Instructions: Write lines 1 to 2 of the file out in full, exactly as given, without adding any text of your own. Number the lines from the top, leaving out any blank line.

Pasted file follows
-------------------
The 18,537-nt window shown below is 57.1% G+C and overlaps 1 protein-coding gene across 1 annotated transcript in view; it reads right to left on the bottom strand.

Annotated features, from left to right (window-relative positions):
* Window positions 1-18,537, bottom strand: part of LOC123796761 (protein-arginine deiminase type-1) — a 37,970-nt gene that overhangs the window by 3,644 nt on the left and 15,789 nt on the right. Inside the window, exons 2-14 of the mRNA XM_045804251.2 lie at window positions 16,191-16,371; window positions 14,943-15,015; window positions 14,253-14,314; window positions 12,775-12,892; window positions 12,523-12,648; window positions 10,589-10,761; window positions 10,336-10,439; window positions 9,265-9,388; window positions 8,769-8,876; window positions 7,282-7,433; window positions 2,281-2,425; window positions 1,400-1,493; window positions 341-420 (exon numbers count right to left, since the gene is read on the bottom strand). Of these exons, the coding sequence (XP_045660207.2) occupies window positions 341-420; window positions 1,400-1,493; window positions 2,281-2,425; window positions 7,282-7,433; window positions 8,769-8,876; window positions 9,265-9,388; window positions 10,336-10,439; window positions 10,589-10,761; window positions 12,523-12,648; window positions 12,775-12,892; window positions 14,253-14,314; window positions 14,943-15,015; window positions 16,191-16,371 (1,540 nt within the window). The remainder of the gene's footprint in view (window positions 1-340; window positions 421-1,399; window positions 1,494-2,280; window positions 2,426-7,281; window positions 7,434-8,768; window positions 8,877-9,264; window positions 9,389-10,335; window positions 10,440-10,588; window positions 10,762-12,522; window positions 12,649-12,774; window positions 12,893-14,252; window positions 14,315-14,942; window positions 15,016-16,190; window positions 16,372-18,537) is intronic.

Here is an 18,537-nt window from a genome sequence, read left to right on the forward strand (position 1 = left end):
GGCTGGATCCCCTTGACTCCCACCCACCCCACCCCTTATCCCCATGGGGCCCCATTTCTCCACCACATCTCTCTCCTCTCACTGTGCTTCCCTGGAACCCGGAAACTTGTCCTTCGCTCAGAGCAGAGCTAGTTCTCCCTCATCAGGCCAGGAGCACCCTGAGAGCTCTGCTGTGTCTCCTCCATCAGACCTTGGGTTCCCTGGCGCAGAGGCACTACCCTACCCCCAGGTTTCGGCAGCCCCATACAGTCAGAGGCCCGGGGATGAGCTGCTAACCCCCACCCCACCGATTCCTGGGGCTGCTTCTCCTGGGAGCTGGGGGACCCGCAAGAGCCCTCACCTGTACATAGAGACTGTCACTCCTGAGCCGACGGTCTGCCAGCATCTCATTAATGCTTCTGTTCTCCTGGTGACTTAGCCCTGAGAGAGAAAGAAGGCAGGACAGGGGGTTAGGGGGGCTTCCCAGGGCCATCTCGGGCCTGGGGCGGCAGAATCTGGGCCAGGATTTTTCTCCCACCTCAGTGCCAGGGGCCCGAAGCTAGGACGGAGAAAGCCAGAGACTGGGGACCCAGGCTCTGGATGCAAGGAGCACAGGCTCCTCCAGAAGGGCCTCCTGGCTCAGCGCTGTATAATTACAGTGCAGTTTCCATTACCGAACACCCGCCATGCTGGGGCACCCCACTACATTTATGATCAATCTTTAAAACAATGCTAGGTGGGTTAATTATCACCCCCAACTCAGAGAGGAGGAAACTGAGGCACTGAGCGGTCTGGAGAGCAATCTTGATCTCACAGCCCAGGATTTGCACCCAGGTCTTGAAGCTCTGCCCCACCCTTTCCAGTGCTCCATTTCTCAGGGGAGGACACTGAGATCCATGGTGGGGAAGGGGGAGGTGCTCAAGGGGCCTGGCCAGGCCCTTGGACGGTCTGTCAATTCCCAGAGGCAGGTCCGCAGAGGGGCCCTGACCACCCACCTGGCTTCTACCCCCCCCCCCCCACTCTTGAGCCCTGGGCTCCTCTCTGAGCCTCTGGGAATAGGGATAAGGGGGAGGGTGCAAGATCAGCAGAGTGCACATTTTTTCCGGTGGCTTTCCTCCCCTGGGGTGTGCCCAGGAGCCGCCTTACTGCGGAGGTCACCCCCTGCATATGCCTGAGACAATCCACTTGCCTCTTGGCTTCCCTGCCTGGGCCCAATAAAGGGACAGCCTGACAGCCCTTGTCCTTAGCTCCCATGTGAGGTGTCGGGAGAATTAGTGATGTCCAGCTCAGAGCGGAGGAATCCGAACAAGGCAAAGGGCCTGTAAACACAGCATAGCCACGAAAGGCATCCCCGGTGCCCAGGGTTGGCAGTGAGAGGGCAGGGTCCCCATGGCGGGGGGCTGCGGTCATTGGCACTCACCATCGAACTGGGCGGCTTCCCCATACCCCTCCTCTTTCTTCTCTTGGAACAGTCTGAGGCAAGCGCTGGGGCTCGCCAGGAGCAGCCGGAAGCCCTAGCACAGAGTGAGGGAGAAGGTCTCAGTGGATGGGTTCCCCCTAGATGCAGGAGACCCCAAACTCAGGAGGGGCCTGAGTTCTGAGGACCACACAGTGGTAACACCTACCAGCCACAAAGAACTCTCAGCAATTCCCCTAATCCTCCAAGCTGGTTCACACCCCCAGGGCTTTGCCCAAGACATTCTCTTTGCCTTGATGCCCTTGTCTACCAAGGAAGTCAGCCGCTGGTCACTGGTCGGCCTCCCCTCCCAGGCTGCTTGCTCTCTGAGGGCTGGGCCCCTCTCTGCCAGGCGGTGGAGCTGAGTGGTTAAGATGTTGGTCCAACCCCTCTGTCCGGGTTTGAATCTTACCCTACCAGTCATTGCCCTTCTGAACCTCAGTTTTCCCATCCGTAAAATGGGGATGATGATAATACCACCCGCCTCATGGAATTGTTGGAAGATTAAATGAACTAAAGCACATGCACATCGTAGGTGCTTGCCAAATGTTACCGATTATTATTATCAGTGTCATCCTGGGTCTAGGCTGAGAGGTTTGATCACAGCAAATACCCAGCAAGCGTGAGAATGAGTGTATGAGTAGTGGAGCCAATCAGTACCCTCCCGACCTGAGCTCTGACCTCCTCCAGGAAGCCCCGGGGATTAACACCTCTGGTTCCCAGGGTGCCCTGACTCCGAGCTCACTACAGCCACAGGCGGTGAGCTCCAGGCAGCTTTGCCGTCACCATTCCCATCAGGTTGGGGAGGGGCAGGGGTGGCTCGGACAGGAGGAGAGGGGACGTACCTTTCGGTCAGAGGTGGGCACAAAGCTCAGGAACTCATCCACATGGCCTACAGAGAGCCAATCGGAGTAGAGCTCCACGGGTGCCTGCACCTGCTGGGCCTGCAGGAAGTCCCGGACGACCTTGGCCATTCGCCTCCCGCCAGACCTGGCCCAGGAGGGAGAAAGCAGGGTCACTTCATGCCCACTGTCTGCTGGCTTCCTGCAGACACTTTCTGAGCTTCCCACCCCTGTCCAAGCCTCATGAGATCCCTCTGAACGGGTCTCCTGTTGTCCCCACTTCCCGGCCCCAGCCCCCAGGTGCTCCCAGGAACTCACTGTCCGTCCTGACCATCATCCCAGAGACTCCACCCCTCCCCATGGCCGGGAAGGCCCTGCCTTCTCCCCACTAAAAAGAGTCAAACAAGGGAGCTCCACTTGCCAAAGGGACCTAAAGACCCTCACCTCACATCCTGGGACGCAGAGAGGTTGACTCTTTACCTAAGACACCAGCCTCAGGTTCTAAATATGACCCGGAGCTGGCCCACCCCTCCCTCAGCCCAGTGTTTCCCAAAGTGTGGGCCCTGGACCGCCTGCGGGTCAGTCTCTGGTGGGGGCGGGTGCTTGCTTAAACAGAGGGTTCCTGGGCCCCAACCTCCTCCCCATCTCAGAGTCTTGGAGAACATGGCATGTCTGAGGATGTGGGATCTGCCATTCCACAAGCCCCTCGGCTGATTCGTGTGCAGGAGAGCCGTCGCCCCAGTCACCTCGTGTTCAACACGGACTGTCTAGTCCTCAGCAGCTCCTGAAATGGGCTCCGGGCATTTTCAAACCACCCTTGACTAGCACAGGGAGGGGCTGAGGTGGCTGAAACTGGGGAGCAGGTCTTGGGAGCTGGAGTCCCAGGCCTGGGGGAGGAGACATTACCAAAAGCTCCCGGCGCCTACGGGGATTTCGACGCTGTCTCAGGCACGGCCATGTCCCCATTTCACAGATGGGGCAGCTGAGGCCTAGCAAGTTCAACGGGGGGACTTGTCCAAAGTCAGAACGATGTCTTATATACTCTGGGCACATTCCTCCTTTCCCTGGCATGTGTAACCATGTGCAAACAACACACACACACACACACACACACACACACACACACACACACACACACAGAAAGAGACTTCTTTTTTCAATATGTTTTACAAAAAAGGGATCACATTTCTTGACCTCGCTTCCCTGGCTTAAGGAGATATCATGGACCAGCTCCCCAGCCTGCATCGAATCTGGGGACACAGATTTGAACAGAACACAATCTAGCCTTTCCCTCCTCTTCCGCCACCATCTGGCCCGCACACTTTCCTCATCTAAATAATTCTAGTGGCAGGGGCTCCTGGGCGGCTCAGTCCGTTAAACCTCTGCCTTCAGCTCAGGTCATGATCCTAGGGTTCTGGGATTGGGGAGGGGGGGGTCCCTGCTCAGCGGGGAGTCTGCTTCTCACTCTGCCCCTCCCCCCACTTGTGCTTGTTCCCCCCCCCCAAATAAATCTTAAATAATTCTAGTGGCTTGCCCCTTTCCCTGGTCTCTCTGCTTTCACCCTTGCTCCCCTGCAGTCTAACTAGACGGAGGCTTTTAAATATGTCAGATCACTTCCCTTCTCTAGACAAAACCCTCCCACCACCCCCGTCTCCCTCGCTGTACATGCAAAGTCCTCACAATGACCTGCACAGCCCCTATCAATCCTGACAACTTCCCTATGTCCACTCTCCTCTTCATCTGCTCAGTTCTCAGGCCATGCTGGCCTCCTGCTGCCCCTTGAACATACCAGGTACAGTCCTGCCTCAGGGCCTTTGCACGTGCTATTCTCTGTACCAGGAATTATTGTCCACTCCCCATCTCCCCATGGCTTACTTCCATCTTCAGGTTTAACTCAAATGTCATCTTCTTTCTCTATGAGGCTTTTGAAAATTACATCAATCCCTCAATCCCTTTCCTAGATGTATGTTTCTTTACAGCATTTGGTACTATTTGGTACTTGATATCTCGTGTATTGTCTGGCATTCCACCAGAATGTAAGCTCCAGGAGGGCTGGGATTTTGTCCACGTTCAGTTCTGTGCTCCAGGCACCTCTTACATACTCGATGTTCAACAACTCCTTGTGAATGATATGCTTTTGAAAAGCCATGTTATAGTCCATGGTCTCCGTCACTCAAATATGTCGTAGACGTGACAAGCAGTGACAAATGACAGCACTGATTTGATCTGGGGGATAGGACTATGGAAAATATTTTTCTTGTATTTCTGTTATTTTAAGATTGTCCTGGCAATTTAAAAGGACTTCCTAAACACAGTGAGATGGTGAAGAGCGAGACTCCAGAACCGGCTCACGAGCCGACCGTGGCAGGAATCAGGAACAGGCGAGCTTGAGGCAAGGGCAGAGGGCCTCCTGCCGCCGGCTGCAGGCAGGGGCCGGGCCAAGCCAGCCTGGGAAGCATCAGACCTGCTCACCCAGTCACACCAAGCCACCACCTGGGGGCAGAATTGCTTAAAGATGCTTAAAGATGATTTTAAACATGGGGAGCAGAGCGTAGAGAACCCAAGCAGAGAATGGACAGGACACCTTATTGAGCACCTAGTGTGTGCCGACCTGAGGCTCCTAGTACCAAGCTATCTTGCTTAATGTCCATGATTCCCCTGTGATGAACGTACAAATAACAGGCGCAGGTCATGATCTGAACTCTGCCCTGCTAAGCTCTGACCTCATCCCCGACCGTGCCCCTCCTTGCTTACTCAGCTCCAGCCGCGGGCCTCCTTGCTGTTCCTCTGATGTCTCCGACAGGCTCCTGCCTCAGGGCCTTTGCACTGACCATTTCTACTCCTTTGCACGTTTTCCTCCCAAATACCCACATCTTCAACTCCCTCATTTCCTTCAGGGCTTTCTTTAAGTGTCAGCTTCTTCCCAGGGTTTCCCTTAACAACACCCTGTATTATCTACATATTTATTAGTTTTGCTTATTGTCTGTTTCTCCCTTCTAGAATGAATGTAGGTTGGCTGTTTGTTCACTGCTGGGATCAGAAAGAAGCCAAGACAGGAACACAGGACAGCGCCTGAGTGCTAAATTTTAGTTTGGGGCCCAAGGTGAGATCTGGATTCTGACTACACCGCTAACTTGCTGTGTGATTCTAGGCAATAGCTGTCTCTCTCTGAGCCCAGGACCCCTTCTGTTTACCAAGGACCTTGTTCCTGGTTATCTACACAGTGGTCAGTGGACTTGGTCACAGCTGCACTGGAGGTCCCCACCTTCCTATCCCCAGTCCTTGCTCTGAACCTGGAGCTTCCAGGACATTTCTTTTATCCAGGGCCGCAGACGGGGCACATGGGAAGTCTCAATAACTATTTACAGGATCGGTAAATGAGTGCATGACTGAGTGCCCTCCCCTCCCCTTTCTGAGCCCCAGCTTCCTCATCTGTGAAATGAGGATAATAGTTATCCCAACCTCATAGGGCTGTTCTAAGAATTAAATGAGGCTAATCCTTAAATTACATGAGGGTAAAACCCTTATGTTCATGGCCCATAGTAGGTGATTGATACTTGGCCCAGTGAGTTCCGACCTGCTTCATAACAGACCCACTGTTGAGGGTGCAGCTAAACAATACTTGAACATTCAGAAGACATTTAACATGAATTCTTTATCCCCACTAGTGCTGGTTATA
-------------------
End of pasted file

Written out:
The 18,537-nt window shown below is 57.1% G+C and overlaps 1 protein-coding gene across 1 annotated transcript in view; it reads right to left on the bottom strand.

Annotated features, from left to right (window-relative positions):